Protein S Deficiency
Definition - What does Protein S Deficiency mean?
Protein S deficiency is a condition characterized by the lack of protein S, which is a naturally-occurring vitamin-K dependent blood thinner. Protein S deficiency is a rare condition, affecting about 1 in 500 people in the United States. Although it is usually hereditary, protein S deficiency may also be acquired. The hereditary form of protein S deficiency is inherited in an autosomal dominant fashion. This means that if one parent has the deficiency, each of their children will have a 50:50 chance of having a full-blown disease. Protein S deficiency can affect both males and females. The condition leads to recurrent pregnancy loss as well as recurrent IVF (in vitro fertilization) failure.
FertilitySmarts explains Protein S Deficiency
Protein S activates another blood thinner named protein C, which in turn degrades the activated forms of clotting factors V and VIII. Reduced breakdown of these clotting factors (as occurs with protein S deficiency) increases their levels, and consequently, augments blood’s vulnerability to clot excessively. These blood clots can form in both arteries and veins such as veins of the legs (deep vein thrombosis) and arteries of the brain.
Women with protein S deficiency also find it hard to get pregnant. This is because the clots tend to form in the vessels of the placenta and uterus. This not only negatively impacts implantation of the fertilized egg but if implantation is successful, deprives the developing baby of the nutrients and oxygen supply that it needs to survive. Recurrent pregnancy loss (RPL), is, therefore, expected with conditions like protein S deficiency. RPL is defined as 2 or more consecutive losses, most often occurring in the initial 3 months.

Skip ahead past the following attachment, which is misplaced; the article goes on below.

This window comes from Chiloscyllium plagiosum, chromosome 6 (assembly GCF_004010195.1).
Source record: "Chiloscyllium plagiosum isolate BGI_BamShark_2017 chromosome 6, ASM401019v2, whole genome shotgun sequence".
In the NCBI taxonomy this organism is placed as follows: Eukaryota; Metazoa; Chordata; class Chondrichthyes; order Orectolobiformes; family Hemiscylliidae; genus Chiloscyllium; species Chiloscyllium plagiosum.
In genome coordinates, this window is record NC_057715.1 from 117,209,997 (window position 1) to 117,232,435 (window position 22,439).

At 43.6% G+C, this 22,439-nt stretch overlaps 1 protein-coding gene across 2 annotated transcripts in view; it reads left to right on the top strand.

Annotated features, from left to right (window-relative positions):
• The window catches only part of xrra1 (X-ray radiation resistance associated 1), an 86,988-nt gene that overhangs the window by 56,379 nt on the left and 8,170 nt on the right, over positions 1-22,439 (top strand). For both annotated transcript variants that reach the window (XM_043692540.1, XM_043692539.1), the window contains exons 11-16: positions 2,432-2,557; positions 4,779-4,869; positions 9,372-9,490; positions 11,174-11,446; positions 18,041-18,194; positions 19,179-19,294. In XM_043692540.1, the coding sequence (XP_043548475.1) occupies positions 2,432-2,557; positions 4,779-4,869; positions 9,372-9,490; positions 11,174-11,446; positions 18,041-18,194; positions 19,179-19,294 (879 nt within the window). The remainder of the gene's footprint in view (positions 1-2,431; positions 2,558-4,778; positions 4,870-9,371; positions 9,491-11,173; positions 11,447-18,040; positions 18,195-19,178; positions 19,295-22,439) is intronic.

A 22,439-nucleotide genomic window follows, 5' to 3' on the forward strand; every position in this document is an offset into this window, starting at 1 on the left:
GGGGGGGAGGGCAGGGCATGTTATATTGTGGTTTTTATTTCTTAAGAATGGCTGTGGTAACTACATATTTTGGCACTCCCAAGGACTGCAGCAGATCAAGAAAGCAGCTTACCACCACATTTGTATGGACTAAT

Improper function of the placenta can also result in preeclampsia and abruption. For this reason, women with a history of recurrent pregnancy loss, abruption, severe preeclampsia, and growth restriction of the fetus are usually tested for protein S deficiency.
Not only are spontaneous pregnancies prone to miscarry, but IVF failure is also likely to occur in women with infertility due to protein S deficiency. In fact, the largest percentage of failed IVF cycles is due to the lack of implantation caused by conditions like protein S deficiency.
The diagnosis is made by laboratory blood tests that measure protein S antigen levels and activity.
Individuals treated for protein S deficiency fall into 2 categories: one who have had a thrombotic event and the other who have no symptoms or complications but are carriers of the disease. The first group is treated with blood thinners like heparin. In the latter group, doctors may use preventive strategies if required.